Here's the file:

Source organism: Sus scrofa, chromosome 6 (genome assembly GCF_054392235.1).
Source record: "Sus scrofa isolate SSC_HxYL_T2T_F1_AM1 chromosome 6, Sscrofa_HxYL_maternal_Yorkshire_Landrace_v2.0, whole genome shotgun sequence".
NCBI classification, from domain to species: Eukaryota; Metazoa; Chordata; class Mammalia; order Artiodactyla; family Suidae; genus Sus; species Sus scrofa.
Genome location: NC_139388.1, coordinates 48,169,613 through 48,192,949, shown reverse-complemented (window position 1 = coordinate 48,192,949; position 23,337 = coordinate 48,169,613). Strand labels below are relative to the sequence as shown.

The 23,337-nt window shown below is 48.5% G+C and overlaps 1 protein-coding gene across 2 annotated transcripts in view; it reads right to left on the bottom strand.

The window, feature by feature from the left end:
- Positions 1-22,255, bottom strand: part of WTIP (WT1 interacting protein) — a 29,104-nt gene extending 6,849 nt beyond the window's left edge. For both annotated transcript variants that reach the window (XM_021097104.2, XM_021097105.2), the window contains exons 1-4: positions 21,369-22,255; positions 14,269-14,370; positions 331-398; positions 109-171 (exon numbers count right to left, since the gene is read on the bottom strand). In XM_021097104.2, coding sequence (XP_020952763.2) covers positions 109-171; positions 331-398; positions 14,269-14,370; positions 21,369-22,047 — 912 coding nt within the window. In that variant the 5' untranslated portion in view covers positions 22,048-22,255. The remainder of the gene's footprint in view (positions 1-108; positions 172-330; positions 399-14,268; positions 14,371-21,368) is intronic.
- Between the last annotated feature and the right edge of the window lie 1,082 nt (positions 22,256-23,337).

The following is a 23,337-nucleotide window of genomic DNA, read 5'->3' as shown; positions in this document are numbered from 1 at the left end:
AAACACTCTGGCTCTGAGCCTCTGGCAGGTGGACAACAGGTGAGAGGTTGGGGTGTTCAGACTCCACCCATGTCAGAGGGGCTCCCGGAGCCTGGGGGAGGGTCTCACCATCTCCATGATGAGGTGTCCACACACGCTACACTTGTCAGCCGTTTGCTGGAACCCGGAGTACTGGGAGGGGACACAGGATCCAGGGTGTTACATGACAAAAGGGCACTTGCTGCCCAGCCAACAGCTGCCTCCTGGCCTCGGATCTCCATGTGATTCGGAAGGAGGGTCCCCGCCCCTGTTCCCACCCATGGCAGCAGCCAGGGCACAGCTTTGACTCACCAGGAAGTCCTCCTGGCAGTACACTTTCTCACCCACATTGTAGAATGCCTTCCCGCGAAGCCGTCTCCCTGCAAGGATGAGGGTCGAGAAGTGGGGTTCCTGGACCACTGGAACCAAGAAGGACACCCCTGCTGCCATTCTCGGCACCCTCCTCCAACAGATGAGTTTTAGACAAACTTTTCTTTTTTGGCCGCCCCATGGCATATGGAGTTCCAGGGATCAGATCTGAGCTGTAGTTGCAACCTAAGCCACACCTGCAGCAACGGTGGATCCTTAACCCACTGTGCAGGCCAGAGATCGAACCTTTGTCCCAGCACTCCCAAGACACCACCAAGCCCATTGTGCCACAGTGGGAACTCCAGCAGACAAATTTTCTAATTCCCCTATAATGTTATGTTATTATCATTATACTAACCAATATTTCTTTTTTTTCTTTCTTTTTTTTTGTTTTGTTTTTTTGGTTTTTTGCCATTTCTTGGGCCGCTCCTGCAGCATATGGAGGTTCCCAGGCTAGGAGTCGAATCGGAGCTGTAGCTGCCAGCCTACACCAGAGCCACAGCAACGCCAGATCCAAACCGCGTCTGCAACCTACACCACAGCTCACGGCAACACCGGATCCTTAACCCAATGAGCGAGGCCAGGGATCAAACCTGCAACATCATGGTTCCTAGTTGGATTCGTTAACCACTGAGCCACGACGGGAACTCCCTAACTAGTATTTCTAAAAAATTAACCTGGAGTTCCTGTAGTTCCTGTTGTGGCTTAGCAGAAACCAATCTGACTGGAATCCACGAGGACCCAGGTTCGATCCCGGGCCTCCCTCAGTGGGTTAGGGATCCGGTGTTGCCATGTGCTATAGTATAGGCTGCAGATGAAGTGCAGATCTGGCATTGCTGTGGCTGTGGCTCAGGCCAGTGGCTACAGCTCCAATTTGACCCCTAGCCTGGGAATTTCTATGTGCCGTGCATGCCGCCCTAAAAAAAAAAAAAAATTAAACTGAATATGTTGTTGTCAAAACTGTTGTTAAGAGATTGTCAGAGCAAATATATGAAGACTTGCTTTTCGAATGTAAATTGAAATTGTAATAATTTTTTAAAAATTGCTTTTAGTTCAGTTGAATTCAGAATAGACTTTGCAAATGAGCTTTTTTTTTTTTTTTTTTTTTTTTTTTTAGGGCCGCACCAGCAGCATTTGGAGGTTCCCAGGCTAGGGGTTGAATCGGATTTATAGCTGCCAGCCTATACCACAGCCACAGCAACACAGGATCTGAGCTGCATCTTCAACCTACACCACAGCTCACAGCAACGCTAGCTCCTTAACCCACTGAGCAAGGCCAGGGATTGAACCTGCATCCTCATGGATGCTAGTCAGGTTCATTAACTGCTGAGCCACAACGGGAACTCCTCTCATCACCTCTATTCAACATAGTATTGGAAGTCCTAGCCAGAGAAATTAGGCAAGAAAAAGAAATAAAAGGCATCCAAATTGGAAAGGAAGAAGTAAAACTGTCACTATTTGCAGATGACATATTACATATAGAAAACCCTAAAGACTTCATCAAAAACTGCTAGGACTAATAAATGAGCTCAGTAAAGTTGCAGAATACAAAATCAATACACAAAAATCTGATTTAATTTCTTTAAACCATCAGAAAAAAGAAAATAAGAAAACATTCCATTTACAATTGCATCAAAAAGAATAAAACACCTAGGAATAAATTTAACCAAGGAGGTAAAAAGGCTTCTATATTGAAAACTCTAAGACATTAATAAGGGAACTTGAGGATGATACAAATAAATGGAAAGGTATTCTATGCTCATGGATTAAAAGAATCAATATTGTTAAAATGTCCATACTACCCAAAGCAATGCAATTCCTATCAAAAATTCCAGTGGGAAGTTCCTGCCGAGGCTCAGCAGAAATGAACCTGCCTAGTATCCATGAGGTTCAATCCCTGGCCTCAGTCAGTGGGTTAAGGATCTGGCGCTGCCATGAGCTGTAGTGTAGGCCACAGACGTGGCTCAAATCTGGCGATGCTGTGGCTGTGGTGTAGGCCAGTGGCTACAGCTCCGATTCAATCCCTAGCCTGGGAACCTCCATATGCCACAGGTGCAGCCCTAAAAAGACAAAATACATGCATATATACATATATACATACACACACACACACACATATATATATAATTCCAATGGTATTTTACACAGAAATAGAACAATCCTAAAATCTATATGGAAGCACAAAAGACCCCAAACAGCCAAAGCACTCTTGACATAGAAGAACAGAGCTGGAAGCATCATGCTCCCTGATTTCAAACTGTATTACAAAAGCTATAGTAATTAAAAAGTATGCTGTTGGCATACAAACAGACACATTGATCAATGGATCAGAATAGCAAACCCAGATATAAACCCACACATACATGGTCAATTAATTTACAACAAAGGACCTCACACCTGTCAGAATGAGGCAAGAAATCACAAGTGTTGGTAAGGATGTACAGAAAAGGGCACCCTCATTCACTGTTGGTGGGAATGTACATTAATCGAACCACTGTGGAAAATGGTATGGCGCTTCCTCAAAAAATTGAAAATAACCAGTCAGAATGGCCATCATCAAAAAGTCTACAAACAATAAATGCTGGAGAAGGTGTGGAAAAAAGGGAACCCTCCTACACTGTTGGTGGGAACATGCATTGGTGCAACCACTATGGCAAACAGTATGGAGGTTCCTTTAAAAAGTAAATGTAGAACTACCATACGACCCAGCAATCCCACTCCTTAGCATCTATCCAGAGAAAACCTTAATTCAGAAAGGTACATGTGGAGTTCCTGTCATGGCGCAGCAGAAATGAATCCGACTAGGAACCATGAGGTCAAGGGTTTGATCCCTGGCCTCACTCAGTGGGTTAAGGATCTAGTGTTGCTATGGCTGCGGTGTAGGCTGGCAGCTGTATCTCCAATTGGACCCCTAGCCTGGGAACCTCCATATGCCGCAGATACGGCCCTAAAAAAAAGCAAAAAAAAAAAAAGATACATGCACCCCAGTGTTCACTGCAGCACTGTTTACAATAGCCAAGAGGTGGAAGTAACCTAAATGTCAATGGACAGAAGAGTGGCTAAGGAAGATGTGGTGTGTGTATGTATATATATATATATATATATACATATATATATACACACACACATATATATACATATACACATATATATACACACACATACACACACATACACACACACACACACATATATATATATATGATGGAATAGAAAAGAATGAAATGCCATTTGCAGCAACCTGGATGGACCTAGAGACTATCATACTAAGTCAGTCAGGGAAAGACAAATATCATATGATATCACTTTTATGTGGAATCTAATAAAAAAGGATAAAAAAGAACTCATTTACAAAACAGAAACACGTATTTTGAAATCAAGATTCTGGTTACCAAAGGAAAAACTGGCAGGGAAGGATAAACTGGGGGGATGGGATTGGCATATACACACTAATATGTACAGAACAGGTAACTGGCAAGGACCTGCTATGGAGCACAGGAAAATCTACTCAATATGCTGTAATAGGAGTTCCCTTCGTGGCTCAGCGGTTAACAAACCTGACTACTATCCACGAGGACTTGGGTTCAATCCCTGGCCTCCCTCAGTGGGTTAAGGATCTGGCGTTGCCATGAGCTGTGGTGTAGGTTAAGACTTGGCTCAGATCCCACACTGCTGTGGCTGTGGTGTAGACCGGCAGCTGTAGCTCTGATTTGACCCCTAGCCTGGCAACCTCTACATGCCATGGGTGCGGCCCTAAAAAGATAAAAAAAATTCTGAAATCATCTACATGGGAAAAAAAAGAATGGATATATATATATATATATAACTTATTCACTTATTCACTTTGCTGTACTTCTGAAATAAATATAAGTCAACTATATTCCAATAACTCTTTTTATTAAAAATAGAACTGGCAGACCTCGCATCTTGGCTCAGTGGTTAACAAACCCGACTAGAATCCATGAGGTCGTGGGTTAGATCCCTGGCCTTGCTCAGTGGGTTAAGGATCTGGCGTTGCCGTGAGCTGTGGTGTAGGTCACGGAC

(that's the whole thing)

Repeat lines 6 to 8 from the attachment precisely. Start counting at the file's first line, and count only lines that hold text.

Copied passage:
The window, feature by feature from the left end:
- Positions 1-22,255, bottom strand: part of WTIP (WT1 interacting protein) — a 29,104-nt gene extending 6,849 nt beyond the window's left edge. For both annotated transcript variants that reach the window (XM_021097104.2, XM_021097105.2), the window contains exons 1-4: positions 21,369-22,255; positions 14,269-14,370; positions 331-398; positions 109-171 (exon numbers count right to left, since the gene is read on the bottom strand). In XM_021097104.2, coding sequence (XP_020952763.2) covers positions 109-171; positions 331-398; positions 14,269-14,370; positions 21,369-22,047 — 912 coding nt within the window. In that variant the 5' untranslated portion in view covers positions 22,048-22,255. The remainder of the gene's footprint in view (positions 1-108; positions 172-330; positions 399-14,268; positions 14,371-21,368) is intronic.
- Between the last annotated feature and the right edge of the window lie 1,082 nt (positions 22,256-23,337).